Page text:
When the recession hit, our members were deeply affected by layoffs, reduced service hours and work that was now being created with greatly reduced break and turnaround times, what we drivers affectionately refer to as “Turn and Burn”. We found that we had very little, and sometimes no time to get out of the seat, use the restroom, have a meal, and stretch our legs. We found that our on-time performance suffered, as well. The combined pressure of these tightened up runs along with the domino effect of getting behind in the schedule, caused many members to complain that they almost never got out of the seat.


It’s false economy. True efficiency is not achieved when the company refuses to accommodate the need for rest periods, by creating schedules that are extremely difficult to drive, without ample turn around or break time.


At CT we have contract language which, in the interest of not extending our work day, waives the right to an un-paid lunch period and we also waive the right to scheduled rest breaks. Our contract basically says that we may eat and rest *as time permits*. However, we have found that the company abuses this language, as the intent of this language is not to deprive our members from any break time. I believe that with these greatly tightened schedules, the company has shown a lack of regard for their employees, who have asked time and again for relief.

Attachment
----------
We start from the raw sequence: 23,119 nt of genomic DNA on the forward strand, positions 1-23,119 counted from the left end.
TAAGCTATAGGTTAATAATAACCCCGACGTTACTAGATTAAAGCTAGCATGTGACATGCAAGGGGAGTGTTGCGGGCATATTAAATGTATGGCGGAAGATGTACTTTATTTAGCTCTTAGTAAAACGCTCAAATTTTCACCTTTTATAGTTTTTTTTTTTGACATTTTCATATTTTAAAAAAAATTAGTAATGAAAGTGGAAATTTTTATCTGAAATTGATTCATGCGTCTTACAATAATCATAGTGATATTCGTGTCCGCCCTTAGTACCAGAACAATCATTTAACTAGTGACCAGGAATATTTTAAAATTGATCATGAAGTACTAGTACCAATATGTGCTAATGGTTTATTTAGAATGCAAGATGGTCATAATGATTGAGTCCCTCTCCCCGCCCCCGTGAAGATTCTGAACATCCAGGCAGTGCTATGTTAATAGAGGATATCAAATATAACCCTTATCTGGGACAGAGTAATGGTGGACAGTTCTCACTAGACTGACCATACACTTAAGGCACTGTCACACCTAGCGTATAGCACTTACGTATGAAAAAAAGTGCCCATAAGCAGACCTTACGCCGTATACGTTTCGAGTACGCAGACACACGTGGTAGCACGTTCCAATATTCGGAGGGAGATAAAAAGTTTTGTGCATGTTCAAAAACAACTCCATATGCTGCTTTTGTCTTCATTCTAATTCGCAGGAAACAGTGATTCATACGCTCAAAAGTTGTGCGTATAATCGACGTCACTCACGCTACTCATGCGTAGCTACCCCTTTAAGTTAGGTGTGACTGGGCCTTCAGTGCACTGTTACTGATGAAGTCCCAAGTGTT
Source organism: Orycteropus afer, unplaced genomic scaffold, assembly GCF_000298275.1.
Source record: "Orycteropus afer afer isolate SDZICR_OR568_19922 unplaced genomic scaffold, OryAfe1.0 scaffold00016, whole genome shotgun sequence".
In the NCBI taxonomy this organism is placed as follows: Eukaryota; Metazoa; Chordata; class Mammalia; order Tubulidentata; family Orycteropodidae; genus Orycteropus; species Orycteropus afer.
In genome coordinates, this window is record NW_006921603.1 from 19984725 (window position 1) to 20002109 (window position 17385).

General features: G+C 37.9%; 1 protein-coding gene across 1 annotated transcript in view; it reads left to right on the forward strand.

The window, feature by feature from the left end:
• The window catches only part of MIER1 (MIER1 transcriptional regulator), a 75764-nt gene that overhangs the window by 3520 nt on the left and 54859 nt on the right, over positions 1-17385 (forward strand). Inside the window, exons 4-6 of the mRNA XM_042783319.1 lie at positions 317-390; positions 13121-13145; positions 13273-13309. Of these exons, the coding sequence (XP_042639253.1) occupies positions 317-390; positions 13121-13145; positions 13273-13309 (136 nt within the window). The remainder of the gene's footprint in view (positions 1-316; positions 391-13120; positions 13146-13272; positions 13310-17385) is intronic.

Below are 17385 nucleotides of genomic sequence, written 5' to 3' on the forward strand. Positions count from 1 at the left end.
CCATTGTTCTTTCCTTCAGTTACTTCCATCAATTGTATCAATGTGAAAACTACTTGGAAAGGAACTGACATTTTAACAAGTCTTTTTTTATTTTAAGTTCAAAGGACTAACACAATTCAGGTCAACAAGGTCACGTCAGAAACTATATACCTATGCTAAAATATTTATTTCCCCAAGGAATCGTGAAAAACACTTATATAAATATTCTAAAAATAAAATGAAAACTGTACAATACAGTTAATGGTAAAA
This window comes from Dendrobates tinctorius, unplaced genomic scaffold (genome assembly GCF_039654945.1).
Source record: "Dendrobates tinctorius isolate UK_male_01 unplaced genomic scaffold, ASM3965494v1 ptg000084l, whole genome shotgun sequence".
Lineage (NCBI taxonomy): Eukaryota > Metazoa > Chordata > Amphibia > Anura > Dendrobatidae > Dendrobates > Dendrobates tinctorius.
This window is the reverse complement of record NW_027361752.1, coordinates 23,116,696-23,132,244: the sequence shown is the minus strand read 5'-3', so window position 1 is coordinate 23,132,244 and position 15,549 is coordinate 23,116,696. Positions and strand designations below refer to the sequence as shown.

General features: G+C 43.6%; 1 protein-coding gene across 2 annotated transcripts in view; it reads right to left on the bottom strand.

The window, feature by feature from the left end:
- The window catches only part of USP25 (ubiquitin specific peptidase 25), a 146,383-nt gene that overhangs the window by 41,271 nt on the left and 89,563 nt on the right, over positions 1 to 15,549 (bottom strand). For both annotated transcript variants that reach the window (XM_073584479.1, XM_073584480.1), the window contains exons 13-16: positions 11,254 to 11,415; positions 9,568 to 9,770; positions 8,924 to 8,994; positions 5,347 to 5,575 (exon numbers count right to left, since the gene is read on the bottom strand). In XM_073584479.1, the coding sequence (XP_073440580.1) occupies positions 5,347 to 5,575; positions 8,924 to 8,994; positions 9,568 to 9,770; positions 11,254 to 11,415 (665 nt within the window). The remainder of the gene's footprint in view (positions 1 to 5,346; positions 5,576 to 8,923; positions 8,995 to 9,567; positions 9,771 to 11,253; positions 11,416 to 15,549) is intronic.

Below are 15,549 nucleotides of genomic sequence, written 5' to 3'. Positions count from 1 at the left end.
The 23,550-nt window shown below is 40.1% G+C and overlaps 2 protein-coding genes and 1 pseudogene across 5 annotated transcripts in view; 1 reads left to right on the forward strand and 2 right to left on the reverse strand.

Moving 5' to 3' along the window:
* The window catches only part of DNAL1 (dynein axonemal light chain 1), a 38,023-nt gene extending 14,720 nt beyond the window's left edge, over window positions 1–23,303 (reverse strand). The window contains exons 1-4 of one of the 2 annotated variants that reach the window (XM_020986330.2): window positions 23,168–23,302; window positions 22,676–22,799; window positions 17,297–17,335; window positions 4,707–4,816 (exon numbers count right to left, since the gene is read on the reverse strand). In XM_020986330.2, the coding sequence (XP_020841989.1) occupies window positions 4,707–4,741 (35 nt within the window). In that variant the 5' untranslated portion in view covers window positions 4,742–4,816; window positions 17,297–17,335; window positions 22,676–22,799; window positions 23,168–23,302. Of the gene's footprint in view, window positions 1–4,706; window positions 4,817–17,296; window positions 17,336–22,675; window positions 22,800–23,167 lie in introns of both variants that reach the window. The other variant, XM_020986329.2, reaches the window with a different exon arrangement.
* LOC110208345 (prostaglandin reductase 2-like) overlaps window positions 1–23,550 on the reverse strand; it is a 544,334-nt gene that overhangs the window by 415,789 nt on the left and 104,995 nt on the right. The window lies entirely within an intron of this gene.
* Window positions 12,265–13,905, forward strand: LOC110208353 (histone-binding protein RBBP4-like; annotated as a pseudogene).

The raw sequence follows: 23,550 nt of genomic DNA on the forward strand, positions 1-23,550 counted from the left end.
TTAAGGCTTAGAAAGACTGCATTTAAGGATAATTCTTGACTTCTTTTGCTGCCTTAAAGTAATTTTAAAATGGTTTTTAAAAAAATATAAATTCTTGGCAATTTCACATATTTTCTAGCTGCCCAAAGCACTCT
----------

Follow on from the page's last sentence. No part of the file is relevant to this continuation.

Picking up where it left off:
Now that we are in a period of expansion again, it is our desire that the employer recognize the importance of ample scheduling, both for the health and welfare of their employees and the realistic fulfillment of the schedules they make. To do any less is a disservice.